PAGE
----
After clinical adjustments of the ORBs, the average height for the first group was 20.3 mm in the maxillary jaw and 15.1 mm in the mandibular one. Using student t-test throughout these statistical analyses to compare different groups, there was a significant difference before and after clinical adjustments of these ORBs for both jaws (p value < 0.05).
As well, there was a significant difference before and after clinical adjustments of ORBs that were fabricated by dental technology students with an average height of 19.8 mm and 16.4 mm for the maxillary and mandibular blocks respectively (p value < 0.05).
Considering the total cases of three hundred pairs, the average height of ORBs for the maxillary jaw was originally 19.6 mm and 20 mm after clinical adjustments with a no significant difference (p value > 0.05). For the mandibular ORBs, the average height was 16.5 mm adjusted to 15.8 mm with no significant difference (p value > 0.05) before and after clinical adjustments.
When comparing the ORBs fabricated by the senior technicians and the students for both jaws, there was a significant difference (p value < 0.05). The average height of ORBs in the students' group was higher than the technicians' one in both jaws (Table 1).

Table 1

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Table 1
Occlusal height of 150 ORBs fabricated by experienced dental technicians.

Table 2

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Table 2
Occlusal height of 150 ORBs fabricated by dental technology students.

Discussion

There is no published literature regarding the dimensions of ORBs in Jordanian edentulous patients. This study was performed to assess the most likely required occlusal dimensions of these records using the recommended reference points to measure them [3]. The findings of this study will provide us with provisional guidelines regarding the fabrication of ORBs so the technician could save wax materials and the clinicians could save time in adjusting them during the jaw registration visit. The clinical time could be invaluable especially when jaw registration is performed by under-graduate dental students who might spend most of their clinical time doing minor adjustments for ORBs in this visit.
The guidelines which are taught in our dental school are dependent on those published by McGrane [3] where the height of ORBs is 22 mm and 18 mm for the maxillary and mandibular jaws respectively though he used mucostatic impression to record that height in dentate patients. The dental technology students showed more commitment to this rule than well- trained dental technicians though they made shorter ORBs than recommended in average. This finding is very justifiable since students are always related to what they learned with a limited experience while their senior technicians depend on their experience to fabricate proper dimensions of ORBs [8].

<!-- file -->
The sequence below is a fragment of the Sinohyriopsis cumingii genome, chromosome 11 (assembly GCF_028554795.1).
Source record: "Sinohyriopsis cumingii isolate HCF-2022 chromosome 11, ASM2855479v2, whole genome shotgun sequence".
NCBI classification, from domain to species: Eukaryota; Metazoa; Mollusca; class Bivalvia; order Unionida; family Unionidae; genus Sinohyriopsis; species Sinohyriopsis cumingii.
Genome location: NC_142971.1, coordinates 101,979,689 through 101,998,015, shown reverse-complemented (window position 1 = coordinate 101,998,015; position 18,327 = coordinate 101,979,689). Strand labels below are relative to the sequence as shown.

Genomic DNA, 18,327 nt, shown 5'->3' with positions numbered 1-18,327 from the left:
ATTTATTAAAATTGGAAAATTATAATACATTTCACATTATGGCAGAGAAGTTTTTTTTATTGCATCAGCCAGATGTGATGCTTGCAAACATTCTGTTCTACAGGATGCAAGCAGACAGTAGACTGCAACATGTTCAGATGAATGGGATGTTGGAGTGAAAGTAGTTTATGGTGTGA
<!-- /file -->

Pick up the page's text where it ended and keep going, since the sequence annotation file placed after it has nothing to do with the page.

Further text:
The total height of ORBs for both jaws was significantly less than what is taught in the dental school with a difference of 4 mm after clinical adjustments by the clinicians. These measurements are in agreement with those recommended by Johnson et al. [6]. These findings could guide us to teach the dental students and their peers of dental technology to fabricate their ORBs shorter than what they do now. By doing that, it will be reflected on the total volume of the base-plate wax material being used and consequently this will help in saving materials especially in our dental school where we provide about one thousand sets of complete denture per academic year.
The jaw registration visit is one of the challenging stages of complete denture fabrication for dental students. The majority of the work in this visit is usually spent in trimming occlusal wax rims to adjust the vertical dimension. This time could be considerably reduced if the ORBs were fabricated to the closest possible dimensions. The published dental literature is basically dealing with Caucasian people [3,5-7], while this study dealt with edentulous Jordanian patients.

Conclusions

Within the limitations of this study it canbe concluded that:

  1. The average height of the fabricated ORBs in our dental school is shorter than what is recommended in the dental literature.
  2. The ORBs which are fabricated by dental technology students are closer to what they learned when compared to experienced technicians.
  3. Northern Jordanian edentulous patients require shorter ORBs than Caucasians.
  4. The average height of the maxillary ORBs should be around 20 mm when produced.
  5. The average height of the mandibular ORBs should be around 16 mm when produced.
  6. References

    1. Fish W. Principles of full denture prostheses. London: Staples Press Ltd. 1948.
    2. Zarb G, Bolender C, Hicky J, Carlsson G. Boucher's Prosthodontic Treatment for Edentulous Patients. Mosby Complany. 1990.
    3. McGrane H. Five basic principles of the McGrane full dentures procedure. J Fla State Dent Soc. 1949; 20: 5-8.
    4. Stananought D. Laboratory Procedures for Full and Partial Dentures. Oxford: Blackwell Scientific. 1978.
    5. Ellinger C. Radiographic study of oral structures and their relation to anterior tooth position. J Prosthet Dent. 1968; 19: 36-45.
    6. Johnson A, Winstanley R, Wildgoose D. The Dimensions of Occlusal Registration Blocks. QJDT. 2003; 1: 44-49.
    7. Johnson A, Winstanley R. The height of occlusal registration blocks before and after jaw registration. J Dent. 1997; 25: 351-352.
    8. Khalil A, Khalid W, Mohammad A, Abdul-Majeed A, Mohammed S, Hussain Q. Assessment of convergence angle of full veneer preparations carried out by practitioners with different levels of experience. SDJ. 2009; 21: 37-44.